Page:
We endured painful statements like, "But how do you balance privacy issues?" (read "The Girls Who Went Away" by Ann Fessler); or Jan Baker's telling article "Do We Really Need to be Protected";
"You can't keep a birthmother from lying" (the agencies kept asserting that it is surely a birthmother's "choice" to put whatever she wants on an obc, even naming the child with the last name of the potential adoptive parents ~ no mention of adoption "counseling" tactics vulnerable mothers are strongly influenced by; and of course, it certainly couldn't be the blatant act of agencies, they are perfect). Agencies stated in the meeting that the Dept. of Health has told them they can "put whatever we want" on birth certificates. When is it ethical or legal for a government document to be falsified? A "Certificate of Live Birth" should be guaranteed factual for every citizen. We spent the majority of the meeting rangling over money. It points directly to a supply/demand industry, making adoptees a commodity, especially when our very human rights of identity are stripped from us.
The best quote of the day: "There is zero chance of that happening in OK" (one member's response to our mention of adoptee access legislation passed in six U.S. states). States like Oregon, Maine & New Hampshire have model legislation OK could learn from. Our neighbor to the north (KS) has NEVER sealed obc's to their adult adoptees.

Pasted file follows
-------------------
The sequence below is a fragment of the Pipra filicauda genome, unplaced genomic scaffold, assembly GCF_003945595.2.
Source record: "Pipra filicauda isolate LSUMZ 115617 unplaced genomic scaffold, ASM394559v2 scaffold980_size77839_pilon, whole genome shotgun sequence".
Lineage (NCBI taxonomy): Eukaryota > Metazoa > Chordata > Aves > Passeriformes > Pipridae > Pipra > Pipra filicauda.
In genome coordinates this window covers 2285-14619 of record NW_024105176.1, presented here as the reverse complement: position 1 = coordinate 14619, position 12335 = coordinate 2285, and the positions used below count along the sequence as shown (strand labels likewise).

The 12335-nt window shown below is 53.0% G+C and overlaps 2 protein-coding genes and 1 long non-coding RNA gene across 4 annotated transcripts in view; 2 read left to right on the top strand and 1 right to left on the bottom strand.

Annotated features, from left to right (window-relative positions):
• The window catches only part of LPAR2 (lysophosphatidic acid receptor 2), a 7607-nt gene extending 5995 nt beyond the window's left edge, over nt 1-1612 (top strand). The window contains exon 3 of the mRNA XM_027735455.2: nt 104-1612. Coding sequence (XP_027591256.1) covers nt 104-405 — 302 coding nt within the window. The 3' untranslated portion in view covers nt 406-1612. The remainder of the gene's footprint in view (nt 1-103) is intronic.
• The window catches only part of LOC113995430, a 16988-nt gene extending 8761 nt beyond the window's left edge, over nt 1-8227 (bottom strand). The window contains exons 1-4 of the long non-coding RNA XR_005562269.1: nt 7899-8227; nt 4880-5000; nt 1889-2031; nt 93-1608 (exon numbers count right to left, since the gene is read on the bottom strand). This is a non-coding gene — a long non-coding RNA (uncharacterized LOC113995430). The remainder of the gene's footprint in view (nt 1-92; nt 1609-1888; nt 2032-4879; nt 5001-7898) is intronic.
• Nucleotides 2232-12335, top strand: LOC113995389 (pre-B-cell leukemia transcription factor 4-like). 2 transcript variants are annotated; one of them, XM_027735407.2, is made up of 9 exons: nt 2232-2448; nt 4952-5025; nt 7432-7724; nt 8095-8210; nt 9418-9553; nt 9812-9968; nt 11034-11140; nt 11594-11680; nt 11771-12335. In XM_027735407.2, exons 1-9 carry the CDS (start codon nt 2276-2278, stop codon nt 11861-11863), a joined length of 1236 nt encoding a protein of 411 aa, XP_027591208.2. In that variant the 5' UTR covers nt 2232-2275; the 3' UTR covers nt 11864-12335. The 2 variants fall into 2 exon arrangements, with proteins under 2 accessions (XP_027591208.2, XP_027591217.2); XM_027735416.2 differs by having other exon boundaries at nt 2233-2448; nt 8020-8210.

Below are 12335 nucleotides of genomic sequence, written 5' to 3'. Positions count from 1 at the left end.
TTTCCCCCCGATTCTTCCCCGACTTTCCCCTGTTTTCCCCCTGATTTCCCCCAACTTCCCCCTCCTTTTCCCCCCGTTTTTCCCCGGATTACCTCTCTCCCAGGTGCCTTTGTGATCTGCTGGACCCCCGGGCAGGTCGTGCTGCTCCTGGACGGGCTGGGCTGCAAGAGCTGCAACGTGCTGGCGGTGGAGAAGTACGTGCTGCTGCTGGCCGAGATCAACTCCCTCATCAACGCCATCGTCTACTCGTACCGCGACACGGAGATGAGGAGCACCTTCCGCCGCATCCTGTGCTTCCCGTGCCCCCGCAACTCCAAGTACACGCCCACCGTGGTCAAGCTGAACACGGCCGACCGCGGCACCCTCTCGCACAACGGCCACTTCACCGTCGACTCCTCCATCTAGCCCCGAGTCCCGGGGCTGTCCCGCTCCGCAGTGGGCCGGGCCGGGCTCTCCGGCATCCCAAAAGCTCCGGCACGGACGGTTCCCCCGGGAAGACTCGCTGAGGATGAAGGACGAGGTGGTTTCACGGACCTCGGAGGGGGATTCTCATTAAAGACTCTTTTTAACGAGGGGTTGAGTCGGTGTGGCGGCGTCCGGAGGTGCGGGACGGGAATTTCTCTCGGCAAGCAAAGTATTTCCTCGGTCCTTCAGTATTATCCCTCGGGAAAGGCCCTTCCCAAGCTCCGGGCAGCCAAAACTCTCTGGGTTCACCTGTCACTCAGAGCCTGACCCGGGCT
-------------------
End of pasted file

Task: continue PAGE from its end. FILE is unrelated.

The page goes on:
After shaking this discouragement, days like this cause us to be even more motivated to keep speaking. These are our stories, our lives & identities, our birth certificates (or faux) birth certificates. It is our money we are forced to pay an adoption agency to find our families when our obc's have false names or information. We won't slink back to our quarters. We want the same rights as every other citizen. Nothing more, nothing less. We want our truth.
No, Mr. Legislator, it is not "all fine" as you stated today. It won't be "fine" until every adult adoptee in America has the right to obtain their unfalsified, factual obc. Even if that means fixing a system that supposedly "isn't broken". It won't be fine until babies don't cost an average of $25,000 in our great state. It won't be fine until babies aren't commodities at all.
The reason this task force was appointed in the first place stemmed from an OK Grand Jury report documenting gross unethical practices. My question is how can this "committee" ethically reform adoption when it is largely comprised of those who benefit financially from the business? How can adoption "professionals" who make their living doing adoptions truly provide non-directive "counseling"? These are important conflict of interest issues that OK needs to address.
Even our district attorney's assert they are unable to fully investigate questionable practices because they are hidden behind "sealed records" laws. These archaic laws, based on myths perpetuated by the very ones who profit in adoption, allow unethical practices to be hidden and continued. Maybe the real question here is, Who are we really serving?
Amanda, who writes at "The Declassified Adoptee" wrote this profound piece just in time for me to read as I got home today. Thank you ((((Amanda)))) for putting words to our experience today and the experience of so many adoptees who are reminded often..."we didn't ask you then, and we certainly aren't asking you now".